In fact, just as Wasserman Schultz was announcing her resignation, a party hosted by the RNC in Philadephia was about to kick off. Banners hung around a cavernous pro-wrestling arena named the memorable moments Clinton would like the public to forget, from Bill Clinton’s impeachment proceedings to the more recent FBI investigation into the former Secretary of State’s use of a private email server. This weekend’s WikiLeaks scandal was just the latest bullet point.
“We’re going to make the case that we are the change,” said Trump campaign chair Paul Manafort to a crowd of reporters and volunteers. “The establishment and the people who created the problems we’re suffering today are represented by Clinton and (vice presidential running mate Tim) Kaine.”
On stage, Manafort and RNC chairman Reince Preibus gloated about the Democratic party’s misfortune. “When you rig a system and spread emails around to each other and your staff in that manner, I think this kind of outcome is inevitable,” said Preibus.
To illustrate that point, the RNC had set up a series of games, including a giant wheel of fortune. No matter how many times you spun, it always lands on Hillary. The name of the game: “Hillary Clinton’s Rigged System.”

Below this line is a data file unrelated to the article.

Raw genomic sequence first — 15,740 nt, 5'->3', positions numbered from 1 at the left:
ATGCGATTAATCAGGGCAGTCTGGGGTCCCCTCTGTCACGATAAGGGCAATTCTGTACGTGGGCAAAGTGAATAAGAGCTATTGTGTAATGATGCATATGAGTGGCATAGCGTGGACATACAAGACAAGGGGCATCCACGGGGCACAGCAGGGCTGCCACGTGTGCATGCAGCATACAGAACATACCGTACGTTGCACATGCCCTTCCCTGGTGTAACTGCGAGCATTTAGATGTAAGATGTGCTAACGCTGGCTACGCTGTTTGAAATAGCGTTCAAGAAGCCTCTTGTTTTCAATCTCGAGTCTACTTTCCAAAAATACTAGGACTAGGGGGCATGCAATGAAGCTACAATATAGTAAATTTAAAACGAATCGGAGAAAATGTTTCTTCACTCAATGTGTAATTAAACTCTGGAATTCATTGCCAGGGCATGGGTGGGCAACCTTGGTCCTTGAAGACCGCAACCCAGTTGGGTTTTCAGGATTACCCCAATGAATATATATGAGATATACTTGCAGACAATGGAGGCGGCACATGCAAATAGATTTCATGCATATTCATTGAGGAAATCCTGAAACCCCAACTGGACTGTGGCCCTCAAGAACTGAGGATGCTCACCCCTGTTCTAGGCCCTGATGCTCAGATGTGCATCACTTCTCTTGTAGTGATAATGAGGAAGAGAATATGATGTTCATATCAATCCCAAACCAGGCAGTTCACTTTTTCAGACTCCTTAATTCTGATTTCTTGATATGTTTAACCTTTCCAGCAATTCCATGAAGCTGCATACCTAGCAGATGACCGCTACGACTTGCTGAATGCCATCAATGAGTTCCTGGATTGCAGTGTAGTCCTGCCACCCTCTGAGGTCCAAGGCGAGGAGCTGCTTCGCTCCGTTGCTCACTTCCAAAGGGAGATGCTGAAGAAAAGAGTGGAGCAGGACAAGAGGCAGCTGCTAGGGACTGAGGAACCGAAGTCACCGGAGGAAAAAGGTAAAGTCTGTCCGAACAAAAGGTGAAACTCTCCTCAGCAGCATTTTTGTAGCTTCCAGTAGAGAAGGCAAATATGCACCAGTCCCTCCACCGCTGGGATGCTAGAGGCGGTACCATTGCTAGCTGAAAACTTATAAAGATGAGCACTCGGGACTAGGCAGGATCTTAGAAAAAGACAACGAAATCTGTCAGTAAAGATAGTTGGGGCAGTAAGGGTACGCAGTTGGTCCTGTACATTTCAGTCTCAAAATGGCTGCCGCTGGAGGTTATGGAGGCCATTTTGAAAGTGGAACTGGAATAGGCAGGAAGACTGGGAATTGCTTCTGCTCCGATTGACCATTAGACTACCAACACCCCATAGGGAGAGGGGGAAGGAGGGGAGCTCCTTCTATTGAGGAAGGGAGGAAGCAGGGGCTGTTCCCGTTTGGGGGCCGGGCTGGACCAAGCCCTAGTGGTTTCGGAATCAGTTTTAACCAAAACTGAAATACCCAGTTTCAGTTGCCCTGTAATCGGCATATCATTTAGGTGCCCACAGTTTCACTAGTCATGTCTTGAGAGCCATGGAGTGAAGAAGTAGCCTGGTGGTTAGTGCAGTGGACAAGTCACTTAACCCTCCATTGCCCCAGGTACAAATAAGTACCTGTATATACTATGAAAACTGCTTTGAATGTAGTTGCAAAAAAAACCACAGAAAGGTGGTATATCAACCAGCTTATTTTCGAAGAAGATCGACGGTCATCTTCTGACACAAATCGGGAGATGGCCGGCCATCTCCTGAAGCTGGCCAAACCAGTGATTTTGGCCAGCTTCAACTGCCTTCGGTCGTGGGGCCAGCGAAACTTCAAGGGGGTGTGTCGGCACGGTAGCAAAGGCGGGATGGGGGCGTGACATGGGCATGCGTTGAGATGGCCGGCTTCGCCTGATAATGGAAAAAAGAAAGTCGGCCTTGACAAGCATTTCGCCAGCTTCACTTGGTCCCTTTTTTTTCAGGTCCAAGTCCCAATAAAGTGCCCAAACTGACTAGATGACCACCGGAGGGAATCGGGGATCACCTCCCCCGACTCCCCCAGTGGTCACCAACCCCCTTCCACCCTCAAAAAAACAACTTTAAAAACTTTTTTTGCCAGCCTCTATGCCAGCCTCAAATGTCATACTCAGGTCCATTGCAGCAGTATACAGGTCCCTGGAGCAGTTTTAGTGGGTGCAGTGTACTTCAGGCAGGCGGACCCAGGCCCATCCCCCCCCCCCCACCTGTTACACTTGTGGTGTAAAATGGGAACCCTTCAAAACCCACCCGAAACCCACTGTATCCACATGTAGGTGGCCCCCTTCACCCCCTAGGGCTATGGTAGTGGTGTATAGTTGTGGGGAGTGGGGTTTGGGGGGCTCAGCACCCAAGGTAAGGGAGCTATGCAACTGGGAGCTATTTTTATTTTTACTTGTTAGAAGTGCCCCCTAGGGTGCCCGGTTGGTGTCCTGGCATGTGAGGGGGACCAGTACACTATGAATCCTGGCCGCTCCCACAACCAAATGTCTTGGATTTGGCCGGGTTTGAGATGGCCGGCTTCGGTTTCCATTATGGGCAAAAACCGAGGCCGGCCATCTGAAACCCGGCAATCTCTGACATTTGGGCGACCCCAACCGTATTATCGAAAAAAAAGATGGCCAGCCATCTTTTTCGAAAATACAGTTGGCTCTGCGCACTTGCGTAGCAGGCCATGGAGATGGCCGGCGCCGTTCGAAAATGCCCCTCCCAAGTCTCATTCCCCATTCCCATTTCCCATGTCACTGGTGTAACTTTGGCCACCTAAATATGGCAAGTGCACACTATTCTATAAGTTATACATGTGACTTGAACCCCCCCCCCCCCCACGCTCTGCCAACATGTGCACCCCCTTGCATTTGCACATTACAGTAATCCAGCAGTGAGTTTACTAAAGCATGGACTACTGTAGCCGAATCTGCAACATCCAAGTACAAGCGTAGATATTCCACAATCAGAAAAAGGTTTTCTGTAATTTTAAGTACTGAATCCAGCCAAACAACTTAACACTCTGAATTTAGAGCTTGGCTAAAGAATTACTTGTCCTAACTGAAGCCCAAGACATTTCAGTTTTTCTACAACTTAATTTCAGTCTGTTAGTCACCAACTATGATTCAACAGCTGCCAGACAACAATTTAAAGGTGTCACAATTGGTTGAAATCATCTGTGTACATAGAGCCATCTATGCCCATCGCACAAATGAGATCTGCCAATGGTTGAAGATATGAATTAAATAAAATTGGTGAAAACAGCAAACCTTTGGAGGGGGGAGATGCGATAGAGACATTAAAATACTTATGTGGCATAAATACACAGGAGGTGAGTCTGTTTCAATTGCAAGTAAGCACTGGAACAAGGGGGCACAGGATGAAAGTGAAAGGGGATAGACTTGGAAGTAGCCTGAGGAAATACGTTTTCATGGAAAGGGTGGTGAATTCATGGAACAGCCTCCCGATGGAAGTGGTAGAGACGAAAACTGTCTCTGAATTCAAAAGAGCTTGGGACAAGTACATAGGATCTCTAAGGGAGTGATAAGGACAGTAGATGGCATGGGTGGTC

WikiLeaks released the email dump Friday, the same day Clinton announced Virginia Senator Tim Kaine as her running mate. If the group’s intent was to wrestle attention away from Kaine, then it succeeded. The emails dominated the weekend news cycle, forcing both Clinton and Kaine to respond to the controversy in a 60 Minutesinterview Sunday.
While Clinton said she “can’t speak for people who were not working” for her, Kaine, a former chair of the DNC, spoke frankly about bias in politics.
‘This election really wasn’t an election at all. It was a coronation.’
“You’re not going to find anyone at the DNC or the RNC or any political organization who is a complete agnostic and doesn’t have an opinion about a candidate,” he said. “There’s a difference between that and trying to alter the outcome.”
In an effort to wrest control of the narrative and twist it back to make Trump look bad, the Clinton campaign has started to push the idea that the leak is just that: an attempt to alter the outcome. Specifically, Clinton campaign manager Robby Mook suggested Sunday that the DNC email leak was the work of the Russian government seeking to prop up one candidate over the other. “Experts are telling us Russian state actors broke into the DNC, stole these emails,” Mook told CNN. “Other experts are now saying that the Russians are releasing these emails for the purpose of actually of helping Donald Trump.”